If you had heard of Wikipedia but not seen it you might surmise that the kind of people who would edit it would have a technical and contemporary bias, and that trivia would predominate: there exists a band that no one has ever heard; there exists a town in Scotland where nothing has ever happened. And you would be right. But the massive scholarship of the 1911 encyclopedia perfectly counterbalances that bias. The credibility of the Wikipedia as a universal reference was invisibly secured by this massive treasure, excavated as surely and strangely as Schliemann excavated the gold of Troy. Whole articles from the 1911 edition live in Wikipedia, and even where the revision of obsolete information and prejudiced opinion has replaced most of the article, whole paragraphs and sentences remain intact. If while reading an article in Wikipedia you feel at a sudden chill in the air, shiver with a thrill of dry irony or scholarly detachment, feel a thin rope of syntax winding itself around your brain – the ghosts of 1911 are speaking.

(The Britannica itself dispensed with this material during its reinvention in 1974.)

The second source is material that is directly released into the public domain: press releases, government documents, think tank reports. A business has two vital functions: to do something and to let people know what it is doing. The latter provides great opportunities to Wikipedia, which is always looking for new things people might want to know about. Wikipedia has a magpie eye; press releases are very shiny.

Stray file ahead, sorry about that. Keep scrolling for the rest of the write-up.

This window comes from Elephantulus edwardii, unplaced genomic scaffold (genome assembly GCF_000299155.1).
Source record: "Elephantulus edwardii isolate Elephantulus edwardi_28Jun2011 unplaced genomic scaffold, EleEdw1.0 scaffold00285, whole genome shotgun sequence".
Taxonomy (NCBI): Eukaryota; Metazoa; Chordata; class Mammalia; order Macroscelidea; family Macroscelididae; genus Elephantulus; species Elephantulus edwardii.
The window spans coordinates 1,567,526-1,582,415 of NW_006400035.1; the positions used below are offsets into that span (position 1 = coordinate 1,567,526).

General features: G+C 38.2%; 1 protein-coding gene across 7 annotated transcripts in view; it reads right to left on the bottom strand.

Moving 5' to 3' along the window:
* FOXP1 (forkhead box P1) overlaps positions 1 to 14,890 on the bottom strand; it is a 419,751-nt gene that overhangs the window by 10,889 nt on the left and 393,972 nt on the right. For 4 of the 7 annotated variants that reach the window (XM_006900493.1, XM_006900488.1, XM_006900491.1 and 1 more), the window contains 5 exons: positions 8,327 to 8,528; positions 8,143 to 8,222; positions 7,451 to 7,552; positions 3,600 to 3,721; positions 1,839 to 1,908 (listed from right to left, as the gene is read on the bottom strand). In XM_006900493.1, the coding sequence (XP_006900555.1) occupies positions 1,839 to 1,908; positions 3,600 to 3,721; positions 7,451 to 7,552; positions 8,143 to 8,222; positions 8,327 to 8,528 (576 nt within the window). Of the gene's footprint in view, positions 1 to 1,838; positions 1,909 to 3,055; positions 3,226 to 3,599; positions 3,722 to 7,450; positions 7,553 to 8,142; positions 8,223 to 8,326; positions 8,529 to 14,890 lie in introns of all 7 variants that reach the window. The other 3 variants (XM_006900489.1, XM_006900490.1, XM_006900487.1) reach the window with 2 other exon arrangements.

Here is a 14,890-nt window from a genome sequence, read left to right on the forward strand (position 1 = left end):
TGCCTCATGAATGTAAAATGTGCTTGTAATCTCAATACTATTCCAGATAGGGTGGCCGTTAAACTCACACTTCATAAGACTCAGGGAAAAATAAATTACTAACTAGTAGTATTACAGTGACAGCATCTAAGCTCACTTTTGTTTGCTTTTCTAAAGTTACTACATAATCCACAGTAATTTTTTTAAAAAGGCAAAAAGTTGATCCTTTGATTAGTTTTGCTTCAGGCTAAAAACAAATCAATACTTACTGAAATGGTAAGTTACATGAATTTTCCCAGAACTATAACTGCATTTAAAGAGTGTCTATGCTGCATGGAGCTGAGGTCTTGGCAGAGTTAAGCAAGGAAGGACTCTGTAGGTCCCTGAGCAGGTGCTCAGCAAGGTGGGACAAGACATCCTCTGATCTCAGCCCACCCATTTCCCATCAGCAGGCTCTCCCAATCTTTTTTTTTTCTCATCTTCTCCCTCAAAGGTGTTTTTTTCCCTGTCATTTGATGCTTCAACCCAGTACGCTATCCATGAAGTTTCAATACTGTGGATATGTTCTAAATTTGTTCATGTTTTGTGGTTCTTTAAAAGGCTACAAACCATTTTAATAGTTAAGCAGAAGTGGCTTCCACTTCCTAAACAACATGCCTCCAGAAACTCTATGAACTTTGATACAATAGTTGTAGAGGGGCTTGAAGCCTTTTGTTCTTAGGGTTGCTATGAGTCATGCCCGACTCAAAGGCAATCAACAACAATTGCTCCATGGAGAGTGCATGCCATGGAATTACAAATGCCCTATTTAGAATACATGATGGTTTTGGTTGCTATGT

(Wikipedia also picks up shiny stuff where it shouldn’t – it’s always distasteful to click through a reference link and find that the text of the reference, a private website, evidently not in the public domain, has simply been copied – but then again Wikipedia saves some valuable information this way that would otherwise be lost to link rot.)

Beside the brook of business runs the massive river of text thrown off by the military-industrial-governmental complex, large amounts of which (in the US) are explicitly in the public domain, other parts of which are too evidently of public interest to be neglected. Wikipedia soaks up this stuff like a Nevada golf course.

The third source is sophisticated yet unpublishable material. If you have ever been dismayed at the thought of how much intellectual energy goes into a school report, written to be read once by someone who learns nothing from it, know that Wikipedia is there to catch all these efforts. (Or was, before it began to inform them.) I suspect that the preponderance of original articles on Wikipedia were actually executed as assignments or requirements of teachers or employers. Wikipedia strains the plankton from the sea of busywork like the baleen of a whale.

What is Wikipedia? Wikipedia is a sublimely efficient method of avoiding redundant effort. Wikipedia is write once, remember forever. Wikipedia is make do and mend. Wikipedia is reuse and recycle.